296 posts tagged "Marc Jacobs"
Though the Marc Jacobs name may seem ubiquitous these days, at yesterday’s Times Talks session entitled “Designer Leader,” Jacobs told T Magazine editor Stefano Tonchi that he never sought to become synonymous with a specific lifestyle—particularly a manufactured one. “I only ever got into this because I wanted to make some clothes,” Jacobs said. “I don’t have this worldview, this vision of how people live.” But lately, the designer explained, the living’s been good. For one, he was recently engaged to Lorenzo Martone (Jacobs said “definitely no white” for the wedding), and for another, he’s been enjoying life at a less frenetic pace. Mornings now essentially proceed at his leisure. “I like this ritual of being in the bathroom, using skincare products…choosing what skirt to wear.” The kilted host of this evening’s Costume Institute Gala also talked models and muses. “I’m not trying to seek the U.N,” Jacobs said of his runway casting. But, “I love a variety of girls.” One thing he didn’t initially love? His new job at Louis Vuitton, back in the late 1990′s. “I was a nervous wreck,” Jacobs said of his early tenure. Commercial success put an end to that. Speaking of Vuitton, he admitted, “I don’t think there’s anything practical about traveling with a trunk. I think it’s luxurious to travel with just a toothbrush.”
Is fashion finding religion? For starters, Domenico Dolce and Stefano Gabbana play priests in the upcoming musical film Nine. As for the Fall runways, the models at Todd Lynn’s show carried rosary beads and walked to chants; there were cassock coats at Giambattista Valli; and the headgear at Alexander McQueen, Marc Jacobs, and Fendi recalled medieval wimples. A photo of Grace Jones in a draped hood by Azzedine Alaïa influenced the severe geometry of Bruno Pieters’ collection. “Hers was soft and draped. I wanted to do mine in a constructed way,” the designer explains. “Nuns were not an inspiration—more the result, I think.” Do you say hallelujah or good riddance and amen to the trend? Click for a slideshow and let us know.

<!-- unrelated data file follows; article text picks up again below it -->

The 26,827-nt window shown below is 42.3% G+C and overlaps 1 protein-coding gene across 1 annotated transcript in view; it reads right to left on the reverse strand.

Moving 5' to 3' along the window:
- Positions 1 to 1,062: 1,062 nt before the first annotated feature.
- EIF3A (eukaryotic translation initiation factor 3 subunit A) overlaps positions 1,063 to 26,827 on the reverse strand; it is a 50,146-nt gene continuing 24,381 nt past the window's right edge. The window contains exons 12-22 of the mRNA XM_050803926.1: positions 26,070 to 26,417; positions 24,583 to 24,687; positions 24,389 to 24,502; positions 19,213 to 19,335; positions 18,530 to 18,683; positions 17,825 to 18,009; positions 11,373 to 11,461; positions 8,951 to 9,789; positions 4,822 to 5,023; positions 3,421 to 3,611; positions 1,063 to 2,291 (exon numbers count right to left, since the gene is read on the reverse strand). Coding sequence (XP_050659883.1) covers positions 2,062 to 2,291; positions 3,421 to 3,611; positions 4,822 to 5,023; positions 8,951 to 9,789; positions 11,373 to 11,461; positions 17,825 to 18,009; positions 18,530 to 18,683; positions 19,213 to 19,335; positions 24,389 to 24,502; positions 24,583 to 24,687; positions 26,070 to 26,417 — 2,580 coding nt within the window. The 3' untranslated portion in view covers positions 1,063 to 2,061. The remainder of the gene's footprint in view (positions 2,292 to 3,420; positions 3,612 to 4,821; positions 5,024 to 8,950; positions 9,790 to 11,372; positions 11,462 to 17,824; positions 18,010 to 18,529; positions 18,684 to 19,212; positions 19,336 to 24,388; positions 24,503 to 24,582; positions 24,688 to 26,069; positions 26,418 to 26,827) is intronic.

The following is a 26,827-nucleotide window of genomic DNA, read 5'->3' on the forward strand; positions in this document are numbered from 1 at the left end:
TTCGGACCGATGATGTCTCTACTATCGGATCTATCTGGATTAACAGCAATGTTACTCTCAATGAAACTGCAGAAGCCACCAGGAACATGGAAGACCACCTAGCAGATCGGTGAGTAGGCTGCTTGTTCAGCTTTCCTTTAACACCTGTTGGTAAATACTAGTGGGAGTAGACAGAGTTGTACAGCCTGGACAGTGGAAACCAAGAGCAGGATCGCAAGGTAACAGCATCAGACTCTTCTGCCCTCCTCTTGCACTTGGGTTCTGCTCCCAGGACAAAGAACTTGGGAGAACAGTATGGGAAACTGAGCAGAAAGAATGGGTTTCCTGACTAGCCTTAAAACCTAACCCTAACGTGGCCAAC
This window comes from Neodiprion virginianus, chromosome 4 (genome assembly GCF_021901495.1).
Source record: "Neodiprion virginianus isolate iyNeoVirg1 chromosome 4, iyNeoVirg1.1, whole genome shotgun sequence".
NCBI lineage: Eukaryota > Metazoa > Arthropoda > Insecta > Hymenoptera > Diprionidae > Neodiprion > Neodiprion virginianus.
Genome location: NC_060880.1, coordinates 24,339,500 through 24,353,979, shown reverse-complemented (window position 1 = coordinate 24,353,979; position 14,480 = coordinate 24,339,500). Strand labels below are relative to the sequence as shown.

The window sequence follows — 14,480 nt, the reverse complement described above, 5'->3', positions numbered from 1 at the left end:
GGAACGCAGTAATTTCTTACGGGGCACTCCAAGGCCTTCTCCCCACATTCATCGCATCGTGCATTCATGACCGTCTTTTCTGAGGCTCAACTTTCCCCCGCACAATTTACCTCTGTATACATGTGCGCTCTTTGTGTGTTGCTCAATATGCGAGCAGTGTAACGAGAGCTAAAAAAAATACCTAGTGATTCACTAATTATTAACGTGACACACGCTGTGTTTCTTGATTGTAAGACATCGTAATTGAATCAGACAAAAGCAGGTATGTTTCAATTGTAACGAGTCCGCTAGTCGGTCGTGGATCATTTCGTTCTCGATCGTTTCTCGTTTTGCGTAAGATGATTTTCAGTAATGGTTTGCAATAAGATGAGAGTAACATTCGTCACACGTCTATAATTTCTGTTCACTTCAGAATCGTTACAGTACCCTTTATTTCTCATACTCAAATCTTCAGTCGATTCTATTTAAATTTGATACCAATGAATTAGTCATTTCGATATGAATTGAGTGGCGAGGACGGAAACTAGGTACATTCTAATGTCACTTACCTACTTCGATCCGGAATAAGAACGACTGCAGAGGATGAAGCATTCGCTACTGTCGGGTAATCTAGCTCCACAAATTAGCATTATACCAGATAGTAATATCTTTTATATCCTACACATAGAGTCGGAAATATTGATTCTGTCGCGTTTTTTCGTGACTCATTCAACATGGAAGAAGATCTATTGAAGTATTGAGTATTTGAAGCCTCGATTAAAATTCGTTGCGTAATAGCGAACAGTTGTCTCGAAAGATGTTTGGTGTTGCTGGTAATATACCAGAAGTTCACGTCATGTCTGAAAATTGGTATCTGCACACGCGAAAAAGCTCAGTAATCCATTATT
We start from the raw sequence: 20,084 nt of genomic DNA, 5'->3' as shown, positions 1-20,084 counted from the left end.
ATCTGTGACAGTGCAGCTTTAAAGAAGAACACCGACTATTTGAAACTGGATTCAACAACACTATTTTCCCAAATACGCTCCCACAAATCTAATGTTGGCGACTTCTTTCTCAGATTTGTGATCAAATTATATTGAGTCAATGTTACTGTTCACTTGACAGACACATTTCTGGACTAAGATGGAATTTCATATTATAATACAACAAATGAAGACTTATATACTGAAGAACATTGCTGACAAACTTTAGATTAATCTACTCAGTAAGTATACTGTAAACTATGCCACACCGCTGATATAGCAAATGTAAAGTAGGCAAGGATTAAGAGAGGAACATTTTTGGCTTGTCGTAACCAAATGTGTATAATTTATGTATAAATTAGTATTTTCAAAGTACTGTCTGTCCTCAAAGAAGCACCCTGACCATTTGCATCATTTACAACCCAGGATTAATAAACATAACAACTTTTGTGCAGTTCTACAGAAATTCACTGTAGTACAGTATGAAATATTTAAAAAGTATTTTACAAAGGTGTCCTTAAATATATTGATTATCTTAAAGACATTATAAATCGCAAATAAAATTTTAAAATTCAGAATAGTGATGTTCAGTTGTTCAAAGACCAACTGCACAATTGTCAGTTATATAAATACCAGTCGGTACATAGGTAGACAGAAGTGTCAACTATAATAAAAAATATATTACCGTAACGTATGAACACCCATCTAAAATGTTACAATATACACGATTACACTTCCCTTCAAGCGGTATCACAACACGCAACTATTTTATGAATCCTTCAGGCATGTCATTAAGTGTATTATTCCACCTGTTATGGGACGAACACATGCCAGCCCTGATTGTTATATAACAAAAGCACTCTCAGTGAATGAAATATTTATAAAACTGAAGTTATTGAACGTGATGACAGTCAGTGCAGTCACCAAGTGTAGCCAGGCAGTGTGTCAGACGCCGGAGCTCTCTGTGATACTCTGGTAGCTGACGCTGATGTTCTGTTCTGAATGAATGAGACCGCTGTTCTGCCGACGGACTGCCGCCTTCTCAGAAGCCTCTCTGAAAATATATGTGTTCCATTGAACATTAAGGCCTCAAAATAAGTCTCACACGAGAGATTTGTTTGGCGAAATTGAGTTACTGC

It’s no secret that I’m a major fan of Dasha Zhukova, the Moscow-born, California-raised beauty who has founded a museum, launched a fashion label, and was recently named the new editor of Pop—all before the age of 28. Here in Moscow, I’ve met another Russian stunner who’s a master at multitasking (and, like Zhukova, has a closet full of Balmain). Meet Aizel Trudel. The daughter of a Russian diplomat, Trudel grew up all over the world and developed an obsession with fashion that she’s put to good use: She now operates a collection of stores in Moscow, including two Louboutin shops, two Diane von Furstenberg stores, the Marc Jacobs boutique and another for Marc by Marc, a J. Mendel location, and five Aizel stores of her own, which were the first to stock the likes of Proenza Schouler and Balmain in Russia. And it looks like that’s just the beginning.
How did you get into the fashion business?
I was the head of PR and advertising for a company here in Moscow that worked with Donna Karan, Christian Lacroix, Thierry Mugler, and a slew of other brands, but when I turned 25 I wanted a change. A few years ago my friend Santiago Gonzalez and I went to a party at Saks Fifth Avenue in New York, and as I was going down the escalator I saw Christian Louboutin with Diane von Furstenberg going up the other way. I realized that was my chance to meet him, so I ran up the escalator to catch him and started shouting “Christian!” That was the start of our great friendship and business relationship. It was a fruitful meeting because it introduced me to DVF as well.
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The eighties, in all their body-con, big-shouldered splendor, were the biggest trend to emerge from the Fall shows. At Lakmé fashion week, Sabyasachi, one of India’s best-known designers, who shows in New York during the Spring collections, was on to a related scent. Taking an unexpected approach to references, he sent out an eye-popping mash-up of rustic Indian looks mixed with Like a Virgin-era tulle and netting accents. Call him the Marc Jacobs of the subcontinent.